2011 Ct. Sup. 14195
No. CV 10-6006228 SConnecticut Superior Court Judicial District of Fairfield at Bridgeport
June 27, 2011

[EDITOR’S NOTE: This case is unpublished as indicated by the issuing court.]


The plaintiff, Joseph Abate, Jr., brings this action in his individual capacity, as well as in his capacity as administrator of the estate of his decedent/spouse, Sharon Abate. In his fourth amended complaint, filed on March 2, 2011, Abate alleges exposure to asbestos-containing products during the period between 1962-1990 through direct and second hand exposure “while the spouse [Joseph Abate] of the plaintiff’s decedent was working in Connecticut as a professional auto mechanic . . .” and also alleges that the “[d]ecedent was also exposed to asbestos containing products while working alongside her husband at his garage.” Abate contends that such exposure contributed to his decedent’s asbestos-related mesothelioma and other asbestos-related pathologies. Abate further claims, in pertinent part, that the defendants “supplied, distributed, delivered, marketed and/or sold asbestos-containing products” to Abate’s employer or to others working at various Connecticut job sites “or to third persons who, in turn, delivered and sold such products and materials to such employers or to others working at such [job sites] for use by employees, including [Abate].” Abate alleges he was exposed to asbestos and materials as part of his employment and he was forced to come into contact with, breathe, inhale and ingest asbestos fibers and particles.

Specifically, counts one and two allege causes of action pursuant to Connecticut’s Product Liability Act and wrongful death statute, respectively. The third count claims that for decades the defendants possessed medical and scientific data, studies and reports establishing that health and safety hazards existed with respect to asbestos-containing products but that the defendants failed to publish this information. Abate characterizes the defendants’ actions as grossly negligent, willful, wanton, malicious and CT Page 14196 outrageous. Count four alleges loss of consortium.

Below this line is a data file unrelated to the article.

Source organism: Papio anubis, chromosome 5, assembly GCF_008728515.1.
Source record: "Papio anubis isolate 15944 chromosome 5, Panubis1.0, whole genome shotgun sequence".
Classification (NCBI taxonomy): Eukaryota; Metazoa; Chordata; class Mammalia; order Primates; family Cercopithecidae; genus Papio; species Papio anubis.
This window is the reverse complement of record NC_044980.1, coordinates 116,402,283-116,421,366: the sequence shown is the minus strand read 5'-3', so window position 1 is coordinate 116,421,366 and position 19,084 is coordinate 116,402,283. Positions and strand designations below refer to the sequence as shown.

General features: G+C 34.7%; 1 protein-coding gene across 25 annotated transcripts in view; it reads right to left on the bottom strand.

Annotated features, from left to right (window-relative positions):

On July 6, 2010, one of the defendants, Tomco, Inc., filed a motion to dismiss and supporting memorandum of law on the basis that General Statutes § 33-929, which deals with service of process on foreign corporations, is inapplicable to Tomco and that Abate’s service of process upon Tomco was insufficient pursuant to General Statutes §§ 52-46 and 52-46a. Abate filed an opposition on August 18, 2010 and Tomco filed its reply to Abate’s opposition on September 2, 2010. Abate further filed two supplemental memoranda in opposition to Tomco’s motion.

The defective service of process and the defective return of process issue is dispositive of the motion to dismiss, therefore, it will be addressed first.

“A motion to dismiss . . . properly attacks the jurisdiction of the court, essentially asserting that the plaintiff cannot as a matter of law and fact state a cause of action that should be heard by the court.” (Internal quotation marks omitted.) Bacon Construction Co. v. Dept. Of Public Works, 294 Conn. 695, 706, 987 A.2d 348 (2010). “A motion to dismiss tests inter alia, whether, on the face of the record, the court is without jurisdiction.” (Internal quotation marks omitted.)Wilcox v. Webster Ins., Inc., 294 Conn. 206, 213, 982 A.2d 1053 (2009).

Defective Process
Tomco claims that its motion to dismiss should be granted on the basis that Abate failed to comply with the provisions of General Statutes §§ 52-46 and 52-46a. Concerning the time for service, General Statutes § 52-46 provides that “[c]ivil process shall be served at least twelve days, inclusive, before such date [the day of the sitting of the court].” General Statutes § 33-929(d) provides that service is effective “at the earliest of:” (1) the date the foreign corporation received the mail; (2) the date indicated on the return receipt when signed on behalf of the foreign corporation; and (3) five days following its deposit in the United States mail. Further, General Statutes § 52-46a, governing return of process, provides that such process shall be returned to the “clerk of such court at least six days before the return date.”

CT Page 14197 Contrary to Abate’s assertion that the delay in service is “a technical, superficial flaw” that has no substantive bearing on the claims being asserted, “[p]roper service of process is not some mere technicality. [It] gives a court power to render a judgment which will satisfy due process under the 14th amendment of the federal constitution and the equivalent provisions of the Connecticut constitution and which will be entitled to recognition under the full faith and credit clause of the federal constitution . . . All process must be served at least twelve days before the return date, including the day of service and excluding the return day.” (Citations omitted; internal quotation marks omitted) Hibner v. Bruening, 78 Conn.App, 456, 458, 828 A.2d 150 (2003).